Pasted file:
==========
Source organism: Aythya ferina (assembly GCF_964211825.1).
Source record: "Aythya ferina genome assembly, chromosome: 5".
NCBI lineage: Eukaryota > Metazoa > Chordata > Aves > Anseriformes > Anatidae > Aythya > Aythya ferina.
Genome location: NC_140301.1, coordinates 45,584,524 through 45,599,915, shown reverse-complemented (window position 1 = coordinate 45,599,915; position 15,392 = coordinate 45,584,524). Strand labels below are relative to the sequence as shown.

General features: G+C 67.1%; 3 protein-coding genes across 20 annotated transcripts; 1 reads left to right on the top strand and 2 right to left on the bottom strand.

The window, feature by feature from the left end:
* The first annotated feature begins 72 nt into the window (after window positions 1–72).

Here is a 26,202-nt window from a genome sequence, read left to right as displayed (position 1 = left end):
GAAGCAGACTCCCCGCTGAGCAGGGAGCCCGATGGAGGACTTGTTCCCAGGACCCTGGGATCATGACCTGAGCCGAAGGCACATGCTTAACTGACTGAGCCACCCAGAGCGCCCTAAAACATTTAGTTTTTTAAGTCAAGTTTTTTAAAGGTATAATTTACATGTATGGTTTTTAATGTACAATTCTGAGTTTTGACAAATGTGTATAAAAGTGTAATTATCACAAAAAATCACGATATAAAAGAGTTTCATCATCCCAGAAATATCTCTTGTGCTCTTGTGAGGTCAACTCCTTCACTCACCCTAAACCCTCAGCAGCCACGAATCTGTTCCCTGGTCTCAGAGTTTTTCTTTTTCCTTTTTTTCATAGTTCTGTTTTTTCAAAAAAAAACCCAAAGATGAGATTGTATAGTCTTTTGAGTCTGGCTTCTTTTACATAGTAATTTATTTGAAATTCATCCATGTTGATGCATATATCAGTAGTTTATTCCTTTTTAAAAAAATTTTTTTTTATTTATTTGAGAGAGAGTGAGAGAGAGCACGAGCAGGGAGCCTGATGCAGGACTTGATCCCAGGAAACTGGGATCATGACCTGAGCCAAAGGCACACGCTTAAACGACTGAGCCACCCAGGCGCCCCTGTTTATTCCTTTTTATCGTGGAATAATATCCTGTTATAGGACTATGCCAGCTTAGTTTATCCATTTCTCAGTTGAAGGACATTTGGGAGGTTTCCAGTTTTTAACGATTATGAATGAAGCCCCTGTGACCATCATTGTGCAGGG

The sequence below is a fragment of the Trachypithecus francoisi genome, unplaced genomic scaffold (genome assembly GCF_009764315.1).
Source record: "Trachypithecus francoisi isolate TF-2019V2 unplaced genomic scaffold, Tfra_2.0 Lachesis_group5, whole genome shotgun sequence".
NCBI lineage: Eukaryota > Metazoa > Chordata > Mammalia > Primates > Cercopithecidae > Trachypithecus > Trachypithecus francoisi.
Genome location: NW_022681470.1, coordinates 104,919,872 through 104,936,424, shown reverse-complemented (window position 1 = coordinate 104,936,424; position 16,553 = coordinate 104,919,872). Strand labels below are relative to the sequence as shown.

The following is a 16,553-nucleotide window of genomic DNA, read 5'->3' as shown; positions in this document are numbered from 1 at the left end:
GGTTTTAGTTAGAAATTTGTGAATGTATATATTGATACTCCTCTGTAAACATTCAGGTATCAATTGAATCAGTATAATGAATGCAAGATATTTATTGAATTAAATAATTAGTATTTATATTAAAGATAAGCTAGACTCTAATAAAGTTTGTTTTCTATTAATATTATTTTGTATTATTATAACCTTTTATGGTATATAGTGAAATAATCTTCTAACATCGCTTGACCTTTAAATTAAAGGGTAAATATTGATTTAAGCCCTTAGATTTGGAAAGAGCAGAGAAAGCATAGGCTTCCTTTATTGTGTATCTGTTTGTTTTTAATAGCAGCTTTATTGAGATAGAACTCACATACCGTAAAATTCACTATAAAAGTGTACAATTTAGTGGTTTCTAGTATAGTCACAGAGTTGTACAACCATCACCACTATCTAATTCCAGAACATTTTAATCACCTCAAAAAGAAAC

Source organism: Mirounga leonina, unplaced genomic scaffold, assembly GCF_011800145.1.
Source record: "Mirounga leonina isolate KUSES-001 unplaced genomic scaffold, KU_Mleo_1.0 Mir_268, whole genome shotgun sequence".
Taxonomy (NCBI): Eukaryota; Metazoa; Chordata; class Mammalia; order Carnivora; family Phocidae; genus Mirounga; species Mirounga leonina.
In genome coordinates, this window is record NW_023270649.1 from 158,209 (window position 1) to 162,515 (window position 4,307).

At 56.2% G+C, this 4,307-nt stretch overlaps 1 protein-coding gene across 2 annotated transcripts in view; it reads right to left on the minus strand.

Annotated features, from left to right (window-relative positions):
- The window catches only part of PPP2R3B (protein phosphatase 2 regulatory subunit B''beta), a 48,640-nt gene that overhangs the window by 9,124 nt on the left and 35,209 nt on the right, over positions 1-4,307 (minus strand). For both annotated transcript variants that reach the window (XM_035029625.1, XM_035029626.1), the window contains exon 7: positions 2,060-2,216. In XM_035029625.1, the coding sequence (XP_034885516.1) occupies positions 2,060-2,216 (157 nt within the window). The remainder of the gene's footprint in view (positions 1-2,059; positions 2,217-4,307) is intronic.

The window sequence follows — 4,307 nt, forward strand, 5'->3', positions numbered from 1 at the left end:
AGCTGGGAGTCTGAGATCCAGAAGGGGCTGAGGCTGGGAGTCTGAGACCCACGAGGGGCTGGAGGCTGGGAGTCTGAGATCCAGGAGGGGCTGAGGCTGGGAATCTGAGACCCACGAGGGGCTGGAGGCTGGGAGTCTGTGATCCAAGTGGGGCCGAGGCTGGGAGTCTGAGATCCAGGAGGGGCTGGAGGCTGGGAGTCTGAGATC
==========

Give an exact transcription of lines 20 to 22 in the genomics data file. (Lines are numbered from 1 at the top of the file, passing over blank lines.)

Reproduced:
At 56.2% G+C, this 4,307-nt stretch overlaps 1 protein-coding gene across 2 annotated transcripts in view; it reads right to left on the minus strand.

Annotated features, from left to right (window-relative positions):
- The window catches only part of PPP2R3B (protein phosphatase 2 regulatory subunit B''beta), a 48,640-nt gene that overhangs the window by 9,124 nt on the left and 35,209 nt on the right, over positions 1-4,307 (minus strand). For both annotated transcript variants that reach the window (XM_035029625.1, XM_035029626.1), the window contains exon 7: positions 2,060-2,216. In XM_035029625.1, the coding sequence (XP_034885516.1) occupies positions 2,060-2,216 (157 nt within the window). The remainder of the gene's footprint in view (positions 1-2,059; positions 2,217-4,307) is intronic.